Hampden and Holy Spirit medical centers have 97 volunteers who help patients, staff and visitors. The volunteer program encourages teamwork and builds a sense of community, Keating said. “Every volunteer has their own reason for choosing to dedicate time in our medical centers. These guys just take it to a different level.”

Hanging out with the guys

At 11:45 a.m., the volunteer shift ends, and Davis and his volunteers clock out and head to the cafeteria for lunch. Maryann Everett, a longtime Holy Spirit Medical Center volunteer who helped to onboard the group, stops by their table. “I missed my boys! You always brighten my day,” she said.

Barrick lights up when he sees her. He and McGill can rattle off name after name of the employees they work with at Hampden and Hershey medical centers.

Their lighthearted jokes about favorite foods and sports rivalries are evidence of their close bonds. They also like to talk about their hobbies. Weezorak is an avid fisherman, who also enjoys taking trips with his family. McGill is a sports enthusiast­­­ with a passion for the Baltimore Orioles and Notre Dame football. They both participate in the region’s Special Olympics. McGill and Barrick are the reason Weezorak became a volunteer at Holy Spirit Medical Center, encouraging him to give it a try.

After lunch, Davis, Barrick, McGill and Wilbur head back to the Pollock Center. If they have a little extra time, Davis might swing by the library so the young men can pick up some books. Sometimes on weekends he takes them to the park for a game of horseshoes or basketball. This was especially frequent during the COVID pandemic when volunteering was restricted, and the CPARC team only had a few outdoor assignments.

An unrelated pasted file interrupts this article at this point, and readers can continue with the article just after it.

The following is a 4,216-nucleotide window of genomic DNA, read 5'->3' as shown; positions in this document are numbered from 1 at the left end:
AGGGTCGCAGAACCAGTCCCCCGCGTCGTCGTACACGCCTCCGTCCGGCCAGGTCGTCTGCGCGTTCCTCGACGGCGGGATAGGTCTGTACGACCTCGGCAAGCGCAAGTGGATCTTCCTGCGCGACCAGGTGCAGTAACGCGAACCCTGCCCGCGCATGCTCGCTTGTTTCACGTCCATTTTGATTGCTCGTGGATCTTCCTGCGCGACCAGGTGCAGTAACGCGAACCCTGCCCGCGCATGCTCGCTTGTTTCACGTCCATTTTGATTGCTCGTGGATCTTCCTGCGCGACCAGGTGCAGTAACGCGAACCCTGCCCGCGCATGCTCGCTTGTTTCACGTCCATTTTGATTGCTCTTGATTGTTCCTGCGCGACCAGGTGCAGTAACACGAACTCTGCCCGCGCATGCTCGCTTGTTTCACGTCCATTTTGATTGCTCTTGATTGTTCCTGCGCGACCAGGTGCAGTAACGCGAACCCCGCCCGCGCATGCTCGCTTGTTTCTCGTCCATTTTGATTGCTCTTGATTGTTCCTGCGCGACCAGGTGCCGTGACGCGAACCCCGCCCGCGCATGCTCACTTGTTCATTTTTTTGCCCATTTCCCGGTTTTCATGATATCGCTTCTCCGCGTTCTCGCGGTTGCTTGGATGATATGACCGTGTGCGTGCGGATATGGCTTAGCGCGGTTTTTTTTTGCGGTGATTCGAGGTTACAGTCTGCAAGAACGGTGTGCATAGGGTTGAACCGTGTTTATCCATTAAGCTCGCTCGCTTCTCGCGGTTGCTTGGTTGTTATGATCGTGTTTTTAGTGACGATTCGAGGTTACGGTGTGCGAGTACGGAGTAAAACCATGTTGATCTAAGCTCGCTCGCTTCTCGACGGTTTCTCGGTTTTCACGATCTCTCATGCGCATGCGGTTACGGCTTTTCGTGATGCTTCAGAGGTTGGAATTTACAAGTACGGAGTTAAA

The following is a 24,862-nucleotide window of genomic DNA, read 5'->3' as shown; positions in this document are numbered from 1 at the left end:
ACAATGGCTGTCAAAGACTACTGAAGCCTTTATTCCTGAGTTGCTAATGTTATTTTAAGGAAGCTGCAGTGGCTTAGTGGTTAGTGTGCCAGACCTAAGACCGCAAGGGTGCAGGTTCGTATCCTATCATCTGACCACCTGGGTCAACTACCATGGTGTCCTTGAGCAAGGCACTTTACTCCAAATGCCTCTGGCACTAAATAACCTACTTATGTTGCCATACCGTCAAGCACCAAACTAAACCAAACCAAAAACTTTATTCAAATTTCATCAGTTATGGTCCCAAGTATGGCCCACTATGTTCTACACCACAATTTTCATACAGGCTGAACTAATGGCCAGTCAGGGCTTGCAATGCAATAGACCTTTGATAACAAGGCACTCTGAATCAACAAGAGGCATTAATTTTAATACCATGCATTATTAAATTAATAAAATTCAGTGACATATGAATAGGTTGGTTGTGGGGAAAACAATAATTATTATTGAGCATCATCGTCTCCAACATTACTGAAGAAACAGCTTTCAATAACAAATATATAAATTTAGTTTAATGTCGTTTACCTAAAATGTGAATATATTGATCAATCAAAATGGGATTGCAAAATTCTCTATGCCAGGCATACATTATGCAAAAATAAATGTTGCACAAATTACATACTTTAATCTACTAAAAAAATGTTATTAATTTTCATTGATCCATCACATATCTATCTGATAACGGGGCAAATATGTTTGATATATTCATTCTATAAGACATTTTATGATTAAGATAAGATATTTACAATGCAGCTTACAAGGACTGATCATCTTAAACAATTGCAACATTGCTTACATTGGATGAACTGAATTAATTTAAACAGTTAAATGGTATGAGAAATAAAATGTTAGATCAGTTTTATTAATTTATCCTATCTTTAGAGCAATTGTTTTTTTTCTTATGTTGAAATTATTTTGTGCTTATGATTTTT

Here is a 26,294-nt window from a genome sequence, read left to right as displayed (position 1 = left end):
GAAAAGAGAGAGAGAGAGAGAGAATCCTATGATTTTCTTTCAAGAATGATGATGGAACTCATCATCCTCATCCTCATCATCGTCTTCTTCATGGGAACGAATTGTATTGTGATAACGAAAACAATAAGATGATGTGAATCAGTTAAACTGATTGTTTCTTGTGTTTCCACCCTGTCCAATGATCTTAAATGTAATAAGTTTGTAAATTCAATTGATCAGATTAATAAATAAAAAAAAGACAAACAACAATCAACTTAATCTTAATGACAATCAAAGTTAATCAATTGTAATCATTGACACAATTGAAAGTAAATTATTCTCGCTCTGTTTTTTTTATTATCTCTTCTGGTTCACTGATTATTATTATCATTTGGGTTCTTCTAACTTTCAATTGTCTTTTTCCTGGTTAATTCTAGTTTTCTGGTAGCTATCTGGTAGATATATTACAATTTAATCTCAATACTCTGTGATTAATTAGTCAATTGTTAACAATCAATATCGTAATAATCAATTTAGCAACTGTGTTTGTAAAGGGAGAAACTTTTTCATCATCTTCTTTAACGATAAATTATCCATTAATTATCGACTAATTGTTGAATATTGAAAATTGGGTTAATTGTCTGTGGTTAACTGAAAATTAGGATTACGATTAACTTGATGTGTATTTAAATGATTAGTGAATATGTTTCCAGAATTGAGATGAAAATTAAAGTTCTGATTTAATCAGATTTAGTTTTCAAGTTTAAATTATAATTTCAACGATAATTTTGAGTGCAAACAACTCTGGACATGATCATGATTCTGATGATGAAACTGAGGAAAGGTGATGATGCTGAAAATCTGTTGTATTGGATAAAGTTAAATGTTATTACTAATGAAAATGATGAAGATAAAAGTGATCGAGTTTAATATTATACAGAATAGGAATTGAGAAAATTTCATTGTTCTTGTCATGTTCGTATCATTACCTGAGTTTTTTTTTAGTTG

A win-win  

A man wearing a blue hospital volunteer vest sorts cookie in a hospital kitchen.

Ean Garman, a volunteer from the Arc of Cumberland and Perry Counties, helps to organize cookies in the kitchen at Penn State Health Milton S. Hershey Medical Center.

These community volunteer opportunities have not always been available to Center for Industrial Training/CPARC clients. The Pennsylvania Office of Developmental Programs adopted a policy about five years ago that all individuals employed in a sheltered workshop setting must be offered the chance to spend at least 25% of their work time making connections in the community. Job training and employment is available for people with disabilities at the Pollock Center for Industrial Training. The combination of employment and volunteering helps individuals expand their social and professional skills.

Davis, who has a background in finance, has always had a passion for volunteering, including at CPARC’s residential facility. In 2018, he took the job as a community participation instructor. He reaches out to community partners to identify volunteer opportunities for clients, who face challenges because of injury, illness, economic status or disability. Davis also oversees compliance, training and travel. Outreach is based on clients’ input, interests and personalities. Barrick gets the credit for suggesting volunteer time at the medical centers.

Davis meets with volunteer leaders like Keating at Hampden and Tracy Johnsen, manager of volunteer and guest services at Hershey Medical Center, to determine their needs and the best client fits.

The CPARC staff also consider safety and physical restrictions. Trainees must fill out an application, get all necessary clearances, update vaccinations and complete an orientation and annual training. During hospital days, they follow a dress code and wear an ID badge. They are not paid for volunteering but can include the experiences on their resume.

“I love to see how our volunteers impact other people’s lives,” Davis said. “These guys find enjoyment in things we all should enjoy. It’s the greatest part of my job.”